Administrative Actions:
Illinois Brownfields Redevelopment Grant Program
The Redevelopment Grant Program will help communities with the following projects:

  • identify and prioritize brownfields sites
  • investigate and determine remediation objectives 
  • develop remedial action  which will pay for the following: site assessments, soil and groundwater sampling, environmental consultants, oversight, laboratory services, and participation in Site Remediation Program (SRP)
Environmental Remediation Tax Credit:
This Tax Credit provides an incentive for people redeveloping brownfields.  The added costs of redeveloping brownfields, when compared with the (subsidized) costs of greenfield development, are frequently cited by developers as the main disincentive towards brownfields.   The tax incentive will give taxpayers who pay for brownfields cleanups under the Site Remediation Program credit towards their Illinois income tax. Taxpayers who have not caused or contributed to contamination at the site will credit:
  • Remediation costs paid for investigating and cleaning up the site under the SRP.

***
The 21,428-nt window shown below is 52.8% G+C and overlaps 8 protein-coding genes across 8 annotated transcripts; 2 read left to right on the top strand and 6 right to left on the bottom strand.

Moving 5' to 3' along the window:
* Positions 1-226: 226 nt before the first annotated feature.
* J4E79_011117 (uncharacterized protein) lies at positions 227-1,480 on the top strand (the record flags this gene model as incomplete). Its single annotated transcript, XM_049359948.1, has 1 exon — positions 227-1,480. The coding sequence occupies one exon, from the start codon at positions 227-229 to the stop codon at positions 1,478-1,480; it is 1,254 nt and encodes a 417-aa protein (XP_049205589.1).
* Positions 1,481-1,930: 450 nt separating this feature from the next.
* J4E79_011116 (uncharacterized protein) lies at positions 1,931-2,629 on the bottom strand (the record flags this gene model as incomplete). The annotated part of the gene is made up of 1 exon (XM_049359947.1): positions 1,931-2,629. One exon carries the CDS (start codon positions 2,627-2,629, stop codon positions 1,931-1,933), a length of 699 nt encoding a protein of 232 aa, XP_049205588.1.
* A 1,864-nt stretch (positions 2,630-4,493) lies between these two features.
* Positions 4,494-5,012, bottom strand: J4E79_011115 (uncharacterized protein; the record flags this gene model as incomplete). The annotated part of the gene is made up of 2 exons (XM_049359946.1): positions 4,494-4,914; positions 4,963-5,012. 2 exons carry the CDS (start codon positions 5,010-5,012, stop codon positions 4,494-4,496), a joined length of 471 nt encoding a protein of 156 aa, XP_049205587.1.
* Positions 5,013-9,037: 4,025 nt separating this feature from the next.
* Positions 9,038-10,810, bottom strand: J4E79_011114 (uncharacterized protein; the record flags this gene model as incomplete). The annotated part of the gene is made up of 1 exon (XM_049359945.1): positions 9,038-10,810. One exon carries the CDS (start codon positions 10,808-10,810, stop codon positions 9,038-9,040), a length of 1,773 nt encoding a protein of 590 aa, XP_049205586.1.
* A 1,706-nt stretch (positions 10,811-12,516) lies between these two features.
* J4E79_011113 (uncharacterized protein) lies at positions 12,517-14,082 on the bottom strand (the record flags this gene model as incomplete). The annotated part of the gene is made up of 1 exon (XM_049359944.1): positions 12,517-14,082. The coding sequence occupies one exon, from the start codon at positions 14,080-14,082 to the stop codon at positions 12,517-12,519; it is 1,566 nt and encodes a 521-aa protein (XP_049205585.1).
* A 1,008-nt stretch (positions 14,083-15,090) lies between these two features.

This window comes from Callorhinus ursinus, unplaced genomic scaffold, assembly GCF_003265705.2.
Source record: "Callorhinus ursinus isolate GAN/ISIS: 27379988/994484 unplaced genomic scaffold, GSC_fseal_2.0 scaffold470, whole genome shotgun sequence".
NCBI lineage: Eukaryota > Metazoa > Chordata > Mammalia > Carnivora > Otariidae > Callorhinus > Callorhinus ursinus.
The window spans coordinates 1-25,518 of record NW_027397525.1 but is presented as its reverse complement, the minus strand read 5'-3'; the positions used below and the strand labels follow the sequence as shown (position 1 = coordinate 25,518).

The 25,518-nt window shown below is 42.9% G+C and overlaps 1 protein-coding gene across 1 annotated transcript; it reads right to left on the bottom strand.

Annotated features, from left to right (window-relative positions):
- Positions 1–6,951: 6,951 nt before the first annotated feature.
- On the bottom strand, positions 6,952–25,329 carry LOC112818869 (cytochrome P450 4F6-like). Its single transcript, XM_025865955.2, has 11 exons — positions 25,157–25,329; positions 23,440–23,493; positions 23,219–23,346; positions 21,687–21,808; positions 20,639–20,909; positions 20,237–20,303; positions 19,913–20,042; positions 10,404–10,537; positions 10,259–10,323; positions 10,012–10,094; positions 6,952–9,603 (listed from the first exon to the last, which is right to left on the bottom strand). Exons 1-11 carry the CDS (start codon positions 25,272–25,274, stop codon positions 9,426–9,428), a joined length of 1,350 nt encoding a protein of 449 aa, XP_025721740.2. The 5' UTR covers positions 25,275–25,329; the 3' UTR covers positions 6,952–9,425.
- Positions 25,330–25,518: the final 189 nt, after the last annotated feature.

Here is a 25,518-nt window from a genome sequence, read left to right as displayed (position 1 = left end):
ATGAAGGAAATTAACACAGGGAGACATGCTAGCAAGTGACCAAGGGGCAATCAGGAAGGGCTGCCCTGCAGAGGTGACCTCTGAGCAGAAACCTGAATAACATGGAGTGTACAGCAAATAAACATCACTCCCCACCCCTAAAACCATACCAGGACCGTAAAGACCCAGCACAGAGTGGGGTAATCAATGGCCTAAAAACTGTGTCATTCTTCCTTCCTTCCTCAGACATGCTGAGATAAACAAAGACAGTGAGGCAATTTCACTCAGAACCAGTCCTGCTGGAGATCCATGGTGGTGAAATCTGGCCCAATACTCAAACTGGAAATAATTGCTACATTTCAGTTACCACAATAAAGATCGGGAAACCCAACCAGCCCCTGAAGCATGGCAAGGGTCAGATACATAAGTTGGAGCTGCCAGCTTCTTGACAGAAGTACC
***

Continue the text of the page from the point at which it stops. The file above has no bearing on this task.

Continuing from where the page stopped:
• The tax credit equals 25 percent of remediation costs in excess of $100,000 per site unless the site is located in an enterprise zone (then there is no threshold).
  • A maximum annual credit of $40,000 per site, with a maximum total credit of $150,000 per site.
State Agencies:
Illinois Main Street:
The Illinois Main Street Program promotes preservation-based downtown
revitalization. Based on a national model, the program provides training and technical assistance to participating communities through educational workshops and on-site consultation. Design services are available through a cooperative agreement with the Illinois Historic Preservation Agency. The program is administered by the Illinois Department of